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Illiquidity Premium

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There is reason to believe that investing in relatively illiquid investments will, in the long run and on average, yield higher expected returns than a more liquid investment of similar risk.  If this weren't true, then nobody would buy them, which would tend to drive down their price, which would tend to increase the expected returns until it was true.

Viral V. Acharya and Lasse Heje Pedersen, "Asset Pricing with Liquidity Risk," NYU Stern School Working Paper, July 17 2003 (416kb).  Also here.  "It is shown that a security's return depends on its expected illiquidity and on the covariances of its own return and illiquidity with market return and market illiquidity."

Yakov Amihud and Haim Mendelson, "Liquidity and Stock Returns," Financial Analysts Journal, MayJune 1986, pp. 43-48. This paper documents an illiquidity premium for stocks (i.e., the higher the bid-ask spread (a proxy for illiquidity), the higher the expected return).

Yakov Amihud and Haim Mendelson, "The Effects of Beta, Bid-Ask Spread, Residual Risk, and Size, on Stock Returns," Journal of Finance, June 1989, pp. 479-486. Another excellent discussion of this topic.

Yakov Amihud and Haim Mendelson, "Liquidity, Maturity, and the Yields on U.S. Treasury Securities," Journal of Finance, September 1991, pp. 1411-1425. This paper confirms the existence of the illiquidity premium in bonds as well as stocks.

Yakov Amihud and Haim Mendelson, "Liquidity, Asset Prices and Financial Policy," Financial Analysts Journal, NovemberDecember 1991, pp. 56-66. "When designing an investment portfolio, a portfolio manager should consider not only the client's risk aversion, but also its investment horizon.  A short horizon calls for investing in liquid assets, whereas a long investment horizon enables the investor to earn higher net returns by investing in illiquid assets."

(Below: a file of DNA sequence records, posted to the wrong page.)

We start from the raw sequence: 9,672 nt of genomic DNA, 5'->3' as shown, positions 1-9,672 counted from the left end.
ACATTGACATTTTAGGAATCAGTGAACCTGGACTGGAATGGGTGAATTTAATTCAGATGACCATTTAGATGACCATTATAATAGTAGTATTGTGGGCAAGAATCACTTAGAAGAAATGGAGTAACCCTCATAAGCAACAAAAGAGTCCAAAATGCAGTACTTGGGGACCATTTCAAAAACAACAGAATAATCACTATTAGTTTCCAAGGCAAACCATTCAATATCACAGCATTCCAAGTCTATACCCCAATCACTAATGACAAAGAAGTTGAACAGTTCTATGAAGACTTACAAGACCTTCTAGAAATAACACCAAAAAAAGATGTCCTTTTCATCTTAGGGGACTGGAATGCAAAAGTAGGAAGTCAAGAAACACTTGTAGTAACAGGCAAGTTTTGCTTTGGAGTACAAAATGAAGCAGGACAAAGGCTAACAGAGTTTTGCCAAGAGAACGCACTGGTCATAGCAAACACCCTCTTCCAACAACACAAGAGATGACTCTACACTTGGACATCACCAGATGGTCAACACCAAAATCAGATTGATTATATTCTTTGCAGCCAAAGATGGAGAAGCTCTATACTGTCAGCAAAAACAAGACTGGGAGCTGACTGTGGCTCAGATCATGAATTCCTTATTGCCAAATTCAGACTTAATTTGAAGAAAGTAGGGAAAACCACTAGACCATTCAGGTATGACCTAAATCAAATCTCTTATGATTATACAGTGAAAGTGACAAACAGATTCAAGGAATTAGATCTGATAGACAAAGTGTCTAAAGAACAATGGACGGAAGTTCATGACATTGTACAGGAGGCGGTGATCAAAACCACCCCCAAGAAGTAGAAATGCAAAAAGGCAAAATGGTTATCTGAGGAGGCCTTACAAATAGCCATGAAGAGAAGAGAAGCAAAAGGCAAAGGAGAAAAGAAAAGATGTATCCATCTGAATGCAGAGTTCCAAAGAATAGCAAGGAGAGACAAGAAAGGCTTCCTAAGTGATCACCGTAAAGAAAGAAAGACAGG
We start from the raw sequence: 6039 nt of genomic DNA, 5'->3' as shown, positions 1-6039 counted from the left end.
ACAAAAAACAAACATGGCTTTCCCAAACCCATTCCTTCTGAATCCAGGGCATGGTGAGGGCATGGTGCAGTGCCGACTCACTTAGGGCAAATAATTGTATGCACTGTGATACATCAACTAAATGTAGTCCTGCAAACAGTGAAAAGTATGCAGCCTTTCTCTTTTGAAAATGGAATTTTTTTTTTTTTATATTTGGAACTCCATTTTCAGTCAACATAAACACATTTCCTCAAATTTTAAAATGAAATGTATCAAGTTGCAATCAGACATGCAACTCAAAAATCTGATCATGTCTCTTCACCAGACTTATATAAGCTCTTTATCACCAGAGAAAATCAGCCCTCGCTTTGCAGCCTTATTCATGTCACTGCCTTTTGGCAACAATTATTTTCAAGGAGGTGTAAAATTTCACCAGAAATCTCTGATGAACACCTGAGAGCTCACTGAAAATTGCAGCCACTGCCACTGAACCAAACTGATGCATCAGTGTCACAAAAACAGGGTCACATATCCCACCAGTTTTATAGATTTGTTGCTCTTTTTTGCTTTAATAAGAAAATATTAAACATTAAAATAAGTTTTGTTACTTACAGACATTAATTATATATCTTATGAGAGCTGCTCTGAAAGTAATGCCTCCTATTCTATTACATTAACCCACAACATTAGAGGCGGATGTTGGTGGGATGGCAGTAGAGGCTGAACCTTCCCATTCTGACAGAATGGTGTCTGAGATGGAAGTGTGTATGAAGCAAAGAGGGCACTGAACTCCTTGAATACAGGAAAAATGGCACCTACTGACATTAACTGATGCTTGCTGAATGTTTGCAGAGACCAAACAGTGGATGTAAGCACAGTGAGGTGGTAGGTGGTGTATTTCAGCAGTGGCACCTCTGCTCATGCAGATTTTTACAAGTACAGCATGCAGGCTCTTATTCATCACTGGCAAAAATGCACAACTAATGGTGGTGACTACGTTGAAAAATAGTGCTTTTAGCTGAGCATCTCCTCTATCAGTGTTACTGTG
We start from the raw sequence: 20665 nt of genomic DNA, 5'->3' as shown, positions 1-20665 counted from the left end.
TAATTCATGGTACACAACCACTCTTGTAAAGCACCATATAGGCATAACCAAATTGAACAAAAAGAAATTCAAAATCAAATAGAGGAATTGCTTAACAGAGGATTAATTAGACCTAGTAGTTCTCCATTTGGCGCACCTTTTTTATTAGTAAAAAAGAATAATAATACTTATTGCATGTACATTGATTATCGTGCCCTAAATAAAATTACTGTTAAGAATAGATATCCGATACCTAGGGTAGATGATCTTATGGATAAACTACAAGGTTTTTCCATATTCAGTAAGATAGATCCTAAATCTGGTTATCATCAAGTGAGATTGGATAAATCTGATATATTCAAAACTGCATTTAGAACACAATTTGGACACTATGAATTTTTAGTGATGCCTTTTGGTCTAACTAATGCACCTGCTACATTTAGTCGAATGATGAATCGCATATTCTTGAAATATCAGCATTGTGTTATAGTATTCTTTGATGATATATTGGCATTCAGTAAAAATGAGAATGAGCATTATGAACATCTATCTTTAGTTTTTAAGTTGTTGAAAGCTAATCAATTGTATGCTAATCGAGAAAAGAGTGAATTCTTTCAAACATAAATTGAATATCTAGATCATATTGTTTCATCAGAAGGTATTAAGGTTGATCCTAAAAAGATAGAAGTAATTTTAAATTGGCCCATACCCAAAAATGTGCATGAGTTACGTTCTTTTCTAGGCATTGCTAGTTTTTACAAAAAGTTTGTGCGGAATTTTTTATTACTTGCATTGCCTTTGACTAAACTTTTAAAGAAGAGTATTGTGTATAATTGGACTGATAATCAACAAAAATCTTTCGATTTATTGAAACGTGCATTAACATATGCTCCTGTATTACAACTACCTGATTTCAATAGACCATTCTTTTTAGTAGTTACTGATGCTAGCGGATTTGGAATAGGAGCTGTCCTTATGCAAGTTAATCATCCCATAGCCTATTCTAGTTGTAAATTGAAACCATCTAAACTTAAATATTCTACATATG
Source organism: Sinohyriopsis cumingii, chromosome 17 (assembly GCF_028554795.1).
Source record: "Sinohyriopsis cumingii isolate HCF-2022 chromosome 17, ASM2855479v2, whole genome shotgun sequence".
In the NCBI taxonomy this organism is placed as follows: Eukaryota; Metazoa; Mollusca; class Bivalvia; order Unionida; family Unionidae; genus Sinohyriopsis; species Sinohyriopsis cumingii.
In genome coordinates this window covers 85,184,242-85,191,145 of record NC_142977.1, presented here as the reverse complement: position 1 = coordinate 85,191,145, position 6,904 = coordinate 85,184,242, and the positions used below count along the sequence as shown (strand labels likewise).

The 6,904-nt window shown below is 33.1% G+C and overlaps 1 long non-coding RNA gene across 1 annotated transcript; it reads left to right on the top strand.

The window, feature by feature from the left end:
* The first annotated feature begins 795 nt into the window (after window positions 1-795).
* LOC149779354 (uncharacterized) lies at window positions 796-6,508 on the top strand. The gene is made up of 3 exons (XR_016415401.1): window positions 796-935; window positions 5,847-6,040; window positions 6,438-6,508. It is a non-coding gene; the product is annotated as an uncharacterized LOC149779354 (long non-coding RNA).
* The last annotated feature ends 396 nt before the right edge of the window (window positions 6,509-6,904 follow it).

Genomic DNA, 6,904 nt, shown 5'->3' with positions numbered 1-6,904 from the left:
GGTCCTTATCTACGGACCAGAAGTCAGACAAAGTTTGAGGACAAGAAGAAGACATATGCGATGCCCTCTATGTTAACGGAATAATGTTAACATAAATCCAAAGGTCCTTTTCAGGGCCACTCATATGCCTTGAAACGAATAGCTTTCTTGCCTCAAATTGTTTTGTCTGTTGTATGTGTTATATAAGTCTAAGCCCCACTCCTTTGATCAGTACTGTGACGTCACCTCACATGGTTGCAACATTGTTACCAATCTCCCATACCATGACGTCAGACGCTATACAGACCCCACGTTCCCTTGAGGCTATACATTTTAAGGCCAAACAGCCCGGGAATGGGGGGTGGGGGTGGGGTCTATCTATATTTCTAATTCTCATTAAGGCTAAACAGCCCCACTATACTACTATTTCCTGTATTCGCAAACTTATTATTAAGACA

S. Brown, M.A. Milevsky, and T.S. Salisbury,
" Asset Allocation and the Liquidity Premium for Illiquid Annuities," Journal of Risk & Insurance, Volume 70 Number 3 (345kb). Here's an earlier version.  "...the required liquidity premium is an increasing function of the holding period restriction, the subjective return from the market, and is quite sensitive to the individual's endowed (preexisting) portfolio."

Elroy Dimson and Bernd Hanke, "The Expected Illiquidity Premium: Evidence from Equity Index-Linked Bonds," London Business School Working Paper, December 18 2002 (289kb). This paper found that: "There is an economically significant expected return premium associated with illiquidity."

Robert Novy-Marx, "On the Excess Returns to Illiqidity," CRSP Working Paper # 5555, April 8 2004 (85.1kb). This paper argues that the high expected returns observed on illiquid assets should be expected theoretically, but are not actually a premium for illiquidity, per se. Instead, illiquidity, like size, is a proxy for any unobserved risk. Liquidity should therefore have explanatory power in any asset pricing model that is not perfectly specified, with low measured liquidity forecasting high expected returns.

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